A burglary in Northern Ireland is every bit as horrendous as a burglary anywhere else. What is important is that the provisions are made within the relevant legislation. When I refer to up and down the country, I am referring to England and Wales and not to Northern Ireland, but I freely acknowledge the concerns that the hon. Lady rightly expresses. This is a matter of concern to her constituents and to Northern Ireland. I know that these issues are taken seriously by Northern Ireland Ministers, too.
We have been discussing reasonableness and what is grossly disproportionate. I would dread to think that, even if we had a Northern Ireland Office responsible for criminal justice in Northern Ireland, reasonableness in the circumstances would be differently interpreted by police officers in Northern Ireland as compared with anywhere else in the United Kingdom.
In a way, the hon. Lady is arguing on my side. She is arguing for having the test of reasonableness and not having different tests inside a house and outside a house, or different tests in Northern Ireland and England and Wales. The more we can have a standard and understood test in which people can have confidence, the better.
With the greatest respect to the Minister, I am on the opposite side to him. I support the Bill because, although he has nicely argued that reasonableness is understood by the justice system and the judicial process, it is not understood by householders. While I do not think that the leaflet is particularly helpful, we have no leaflet in Northern Ireland, let alone one that tries to go some way to explain to ordinary people in their homes what is reasonable force. It is a very serious issue in Northern Ireland.
I acknowledge the seriousness of the issue. The test of reasonableness is used in Northern Ireland under legislation that is specific to Northern Ireland. I cannot comment on the appropriateness or the availability of advice, leaflets and so on in Northern Ireland. That is not a matter for me. Again, the hon. Lady does her constituents a huge service by raising the profile of the issues. She does that assiduously and I acknowledge that, but she is taking me into territory for which I do not have responsibility. I ask her to accept that.
Having made those comments, I do not intend to press the amendment to a vote. As the hon. Member for Newark has indicated, it takes us to the heart of the Bill, but there will be other opportunities for us to express our views. I beg to ask leave to withdraw the amendment.
I add my tribute to you, Mr. Pike, in what may be your last Committee. I have regularly visited Burnley, and I know what high esteem you are held in there. I also recall that we were both elected in 1983—some esteemed people came here in 1983. I regularly burned the midnight oil during my work and, when I left the House, invariably, only one person was still working and that was you, Mr. Pike. You have worked extremely hard for your constituency and for Parliament.
Amendment No. 3 would remove the provision:
“No prosecution shall be brought against a person subject to subsection (1A) without the leave of the Attorney General.”
That basically says that the Attorney-General must look at all cases in which there may be a prosecution to consider the tests in the Bill of whether the force was grossly disproportionate and whether that was apparent to the person who used it. The two lines are superfluous, because the Attorney-General already has a lot of influence and, if he chooses, can use that influence and make his legal expertise known to the Crown Prosecution Service and to the Director of Public Prosecutions. There does not seem to be any need for him to be directly involved in the way the Bill proposes.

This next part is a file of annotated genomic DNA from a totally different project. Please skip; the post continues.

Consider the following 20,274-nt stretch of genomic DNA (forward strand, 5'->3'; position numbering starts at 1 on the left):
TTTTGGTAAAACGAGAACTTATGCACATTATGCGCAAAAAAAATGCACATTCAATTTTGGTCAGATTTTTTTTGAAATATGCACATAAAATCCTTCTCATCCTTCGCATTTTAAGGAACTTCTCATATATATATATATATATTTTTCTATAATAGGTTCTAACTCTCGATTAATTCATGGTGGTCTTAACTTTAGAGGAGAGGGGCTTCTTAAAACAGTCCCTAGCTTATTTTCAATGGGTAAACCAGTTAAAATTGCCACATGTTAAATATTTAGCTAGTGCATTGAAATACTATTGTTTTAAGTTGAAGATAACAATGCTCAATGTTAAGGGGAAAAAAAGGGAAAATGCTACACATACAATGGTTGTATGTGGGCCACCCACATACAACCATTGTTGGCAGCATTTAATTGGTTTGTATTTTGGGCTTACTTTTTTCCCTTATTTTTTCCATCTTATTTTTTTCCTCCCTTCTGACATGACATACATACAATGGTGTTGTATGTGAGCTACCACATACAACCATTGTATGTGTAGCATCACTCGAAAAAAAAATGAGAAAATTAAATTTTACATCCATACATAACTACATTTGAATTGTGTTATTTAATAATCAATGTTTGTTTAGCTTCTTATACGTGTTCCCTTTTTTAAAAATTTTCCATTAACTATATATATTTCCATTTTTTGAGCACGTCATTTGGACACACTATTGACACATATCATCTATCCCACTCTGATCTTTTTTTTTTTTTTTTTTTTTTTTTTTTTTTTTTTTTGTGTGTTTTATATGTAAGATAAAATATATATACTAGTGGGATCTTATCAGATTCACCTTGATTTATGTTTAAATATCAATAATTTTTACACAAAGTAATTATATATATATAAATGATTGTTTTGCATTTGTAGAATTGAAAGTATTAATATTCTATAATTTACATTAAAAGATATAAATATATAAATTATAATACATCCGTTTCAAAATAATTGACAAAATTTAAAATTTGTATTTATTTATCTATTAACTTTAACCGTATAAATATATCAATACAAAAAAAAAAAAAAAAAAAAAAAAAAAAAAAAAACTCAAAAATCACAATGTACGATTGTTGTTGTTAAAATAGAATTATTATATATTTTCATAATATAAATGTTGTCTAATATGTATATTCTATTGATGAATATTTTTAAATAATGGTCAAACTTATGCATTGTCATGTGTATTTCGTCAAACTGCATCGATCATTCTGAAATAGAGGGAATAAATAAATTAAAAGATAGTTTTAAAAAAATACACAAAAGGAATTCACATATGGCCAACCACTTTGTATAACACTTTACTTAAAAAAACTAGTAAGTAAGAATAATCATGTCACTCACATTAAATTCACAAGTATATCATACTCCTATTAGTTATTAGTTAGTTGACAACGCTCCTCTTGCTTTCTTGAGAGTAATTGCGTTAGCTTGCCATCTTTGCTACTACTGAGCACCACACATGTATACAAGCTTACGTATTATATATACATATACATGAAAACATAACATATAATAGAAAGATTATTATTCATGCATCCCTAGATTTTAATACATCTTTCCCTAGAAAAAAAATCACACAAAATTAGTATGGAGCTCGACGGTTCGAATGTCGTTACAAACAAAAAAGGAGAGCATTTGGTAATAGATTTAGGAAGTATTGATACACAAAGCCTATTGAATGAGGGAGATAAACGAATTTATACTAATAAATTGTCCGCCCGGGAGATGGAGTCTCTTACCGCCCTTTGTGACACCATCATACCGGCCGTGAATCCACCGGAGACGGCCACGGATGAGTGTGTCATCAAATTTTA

We already have guidelines from the police and the DPP, which we have talked about, that say that they will consider swiftly and sympathetically the situation of the householder, and not the burglar—I agree with that. A quick decision is promised, involving the senior policing investigator and leading lawyers in the DPP, who will be in charge in such cases, so involving the Attorney-General after that seems unnecessary and would slow the process. A decision to prosecute would be left hanging over the householder when it could be out of the way if the Attorney-General were not involved.
The Attorney-General does not currently have such a role, and it would be an additional burden on him. He is already busy. For the sake of the Committee—I do not want to be accused of filibustering—I will not talk about his role in advising the Government, for example, on the legality of going to war, but he has that role. If the Bill dealing with religious hatred is passed, he will also have a role in that no prosecution would take place unless he has had a say, although that Bill might be blocked by the Conservative and the Liberals. The Attorney-General also has a specific role in cases where there are two life sentences. He can get involved and bring such cases back before a court. I will not go through the whole list that has been provided to me, but he has many functions to perform.
Both the evidence and public interest factor will already have been taken into account by the police and the DPP, with senior officers involved. As I said on Second Reading, it is not right for the matter to be swept under the carpet. There must be a proper investigation. If nothing else, a coroners court would hear the case if a burglar were killed. That is something that the family of that person may well want, so there has to be a proper investigation.